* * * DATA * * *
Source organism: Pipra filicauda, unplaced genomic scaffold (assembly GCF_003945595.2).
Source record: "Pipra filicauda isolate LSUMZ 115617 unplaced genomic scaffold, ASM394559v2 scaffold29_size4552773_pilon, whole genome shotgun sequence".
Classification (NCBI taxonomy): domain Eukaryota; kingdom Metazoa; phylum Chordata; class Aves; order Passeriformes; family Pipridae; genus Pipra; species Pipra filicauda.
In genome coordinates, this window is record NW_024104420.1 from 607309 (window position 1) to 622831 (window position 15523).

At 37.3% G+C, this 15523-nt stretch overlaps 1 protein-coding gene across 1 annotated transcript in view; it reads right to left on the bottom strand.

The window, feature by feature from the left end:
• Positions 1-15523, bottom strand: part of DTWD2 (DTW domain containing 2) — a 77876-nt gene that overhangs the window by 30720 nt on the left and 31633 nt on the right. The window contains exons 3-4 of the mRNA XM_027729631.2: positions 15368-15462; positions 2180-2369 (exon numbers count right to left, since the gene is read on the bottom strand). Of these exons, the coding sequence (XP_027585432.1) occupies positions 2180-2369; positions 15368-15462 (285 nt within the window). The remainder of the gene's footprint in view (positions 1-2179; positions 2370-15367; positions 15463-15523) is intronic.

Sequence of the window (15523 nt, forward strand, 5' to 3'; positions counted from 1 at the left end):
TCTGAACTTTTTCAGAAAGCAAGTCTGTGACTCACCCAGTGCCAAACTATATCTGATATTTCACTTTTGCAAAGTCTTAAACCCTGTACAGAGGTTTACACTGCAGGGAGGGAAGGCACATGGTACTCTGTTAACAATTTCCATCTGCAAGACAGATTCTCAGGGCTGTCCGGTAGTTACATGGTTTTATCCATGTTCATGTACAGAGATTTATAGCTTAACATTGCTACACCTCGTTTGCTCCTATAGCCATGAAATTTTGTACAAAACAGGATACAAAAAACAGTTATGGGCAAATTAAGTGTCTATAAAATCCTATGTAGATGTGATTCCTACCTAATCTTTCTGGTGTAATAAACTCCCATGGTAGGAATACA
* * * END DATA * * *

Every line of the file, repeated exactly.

Source organism: Pipra filicauda, unplaced genomic scaffold (assembly GCF_003945595.2).
Source record: "Pipra filicauda isolate LSUMZ 115617 unplaced genomic scaffold, ASM394559v2 scaffold29_size4552773_pilon, whole genome shotgun sequence".
Classification (NCBI taxonomy): domain Eukaryota; kingdom Metazoa; phylum Chordata; class Aves; order Passeriformes; family Pipridae; genus Pipra; species Pipra filicauda.
In genome coordinates, this window is record NW_024104420.1 from 607309 (window position 1) to 622831 (window position 15523).

At 37.3% G+C, this 15523-nt stretch overlaps 1 protein-coding gene across 1 annotated transcript in view; it reads right to left on the bottom strand.

The window, feature by feature from the left end:
• Positions 1-15523, bottom strand: part of DTWD2 (DTW domain containing 2) — a 77876-nt gene that overhangs the window by 30720 nt on the left and 31633 nt on the right. The window contains exons 3-4 of the mRNA XM_027729631.2: positions 15368-15462; positions 2180-2369 (exon numbers count right to left, since the gene is read on the bottom strand). Of these exons, the coding sequence (XP_027585432.1) occupies positions 2180-2369; positions 15368-15462 (285 nt within the window). The remainder of the gene's footprint in view (positions 1-2179; positions 2370-15367; positions 15463-15523) is intronic.

Sequence of the window (15523 nt, forward strand, 5' to 3'; positions counted from 1 at the left end):
TCTGAACTTTTTCAGAAAGCAAGTCTGTGACTCACCCAGTGCCAAACTATATCTGATATTTCACTTTTGCAAAGTCTTAAACCCTGTACAGAGGTTTACACTGCAGGGAGGGAAGGCACATGGTACTCTGTTAACAATTTCCATCTGCAAGACAGATTCTCAGGGCTGTCCGGTAGTTACATGGTTTTATCCATGTTCATGTACAGAGATTTATAGCTTAACATTGCTACACCTCGTTTGCTCCTATAGCCATGAAATTTTGTACAAAACAGGATACAAAAAACAGTTATGGGCAAATTAAGTGTCTATAAAATCCTATGTAGATGTGATTCCTACCTAATCTTTCTGGTGTAATAAACTCCCATGGTAGGAATACA